Italy: Court Bans Uber Over Unfair Competition

An Italian court has decided to ban ride sharing app Uber over unfair competition to taxis. According to local media, the court said the service contributed to taxis facing unfair competition.

The court in Rome has supported a complaint submitted by taxi unions and given the ride sharing service ten days to stop the use of its phone apps in the country. It was also told to stop promotion and advertisements of the service, which is currently available in hundreds of cities around the world.

Uber, which has faced many protests around the world in the past from taxi drivers saying the service is unfair competition, could face a fine of more than $10,000 if the service continues after the ten days. The company has responded by releasing a statement saying that they are shocked by the decision and will appeal. The company added in the statement that thousands of professional drivers use the app to make money and provide good transportation in the country.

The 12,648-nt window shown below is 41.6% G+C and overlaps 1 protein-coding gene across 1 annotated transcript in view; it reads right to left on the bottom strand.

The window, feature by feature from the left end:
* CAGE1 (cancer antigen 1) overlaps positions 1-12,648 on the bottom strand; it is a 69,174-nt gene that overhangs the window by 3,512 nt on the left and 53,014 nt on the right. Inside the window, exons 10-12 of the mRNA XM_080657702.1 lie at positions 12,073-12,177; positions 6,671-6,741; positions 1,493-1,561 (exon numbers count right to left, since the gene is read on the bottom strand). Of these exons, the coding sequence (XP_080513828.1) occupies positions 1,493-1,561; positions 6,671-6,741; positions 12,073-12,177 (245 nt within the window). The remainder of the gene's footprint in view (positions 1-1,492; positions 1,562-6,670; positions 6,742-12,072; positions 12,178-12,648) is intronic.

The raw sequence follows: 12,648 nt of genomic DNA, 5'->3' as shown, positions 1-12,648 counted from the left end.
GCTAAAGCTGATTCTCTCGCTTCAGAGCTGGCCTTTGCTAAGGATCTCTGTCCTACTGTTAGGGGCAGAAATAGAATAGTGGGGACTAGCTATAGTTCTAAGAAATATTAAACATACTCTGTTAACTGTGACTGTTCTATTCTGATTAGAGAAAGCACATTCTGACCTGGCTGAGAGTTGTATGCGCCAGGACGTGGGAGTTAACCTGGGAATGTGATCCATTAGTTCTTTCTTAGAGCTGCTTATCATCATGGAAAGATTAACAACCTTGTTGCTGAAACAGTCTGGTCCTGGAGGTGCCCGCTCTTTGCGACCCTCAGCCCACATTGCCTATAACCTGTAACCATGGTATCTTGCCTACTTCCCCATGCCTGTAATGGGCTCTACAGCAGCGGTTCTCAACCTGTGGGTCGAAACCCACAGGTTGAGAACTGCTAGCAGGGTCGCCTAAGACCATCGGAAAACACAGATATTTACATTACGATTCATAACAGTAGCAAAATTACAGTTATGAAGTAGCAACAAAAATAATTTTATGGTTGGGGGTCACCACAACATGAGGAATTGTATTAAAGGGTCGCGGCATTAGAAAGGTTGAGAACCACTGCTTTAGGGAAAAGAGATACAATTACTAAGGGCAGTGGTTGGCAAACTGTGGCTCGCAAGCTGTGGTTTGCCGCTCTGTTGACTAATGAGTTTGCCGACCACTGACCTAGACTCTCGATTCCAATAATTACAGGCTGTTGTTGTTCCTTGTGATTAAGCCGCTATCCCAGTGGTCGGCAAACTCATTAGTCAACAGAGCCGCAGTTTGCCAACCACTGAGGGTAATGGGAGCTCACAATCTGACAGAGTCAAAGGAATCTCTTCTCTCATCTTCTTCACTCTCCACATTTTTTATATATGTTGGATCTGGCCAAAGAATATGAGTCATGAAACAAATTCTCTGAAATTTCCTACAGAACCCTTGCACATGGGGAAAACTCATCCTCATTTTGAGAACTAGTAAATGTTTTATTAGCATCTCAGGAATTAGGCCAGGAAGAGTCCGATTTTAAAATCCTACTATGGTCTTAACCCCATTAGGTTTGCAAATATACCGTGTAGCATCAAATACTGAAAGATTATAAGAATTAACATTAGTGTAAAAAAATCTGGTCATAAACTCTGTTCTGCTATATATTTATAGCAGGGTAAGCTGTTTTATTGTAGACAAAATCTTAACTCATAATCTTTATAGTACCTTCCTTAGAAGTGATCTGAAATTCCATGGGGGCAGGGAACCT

It is not the first time that Uber is banned from a country or suspended. The service was suspended in France last year after protests from taxi drivers. Many of the protests, such as the ones seen in Brazil since the service arrived there, have been from taxi drivers who say the service is unfair competition and is making it more difficult for them to make what they used to earn in a day.


In February, Uber suspended its service in Taiwan after a lengthy battle with the government. The service was facing fines of nearly $800,000 in Taiwan if it continued to operate without following the regulations. The company did announce a few hours ago that it would be returning to Taiwan’s market on Thursday. The announcement comes almost two months after it decided to suspend its service there.

Uber, which is currently available in more than 500 cities worldwide, plans to appeal the decision. It is not the first time that the company’s service is banned there. In May 2015, a Milan court banned the UberPop service across Italy over unfair competition for taxi drivers.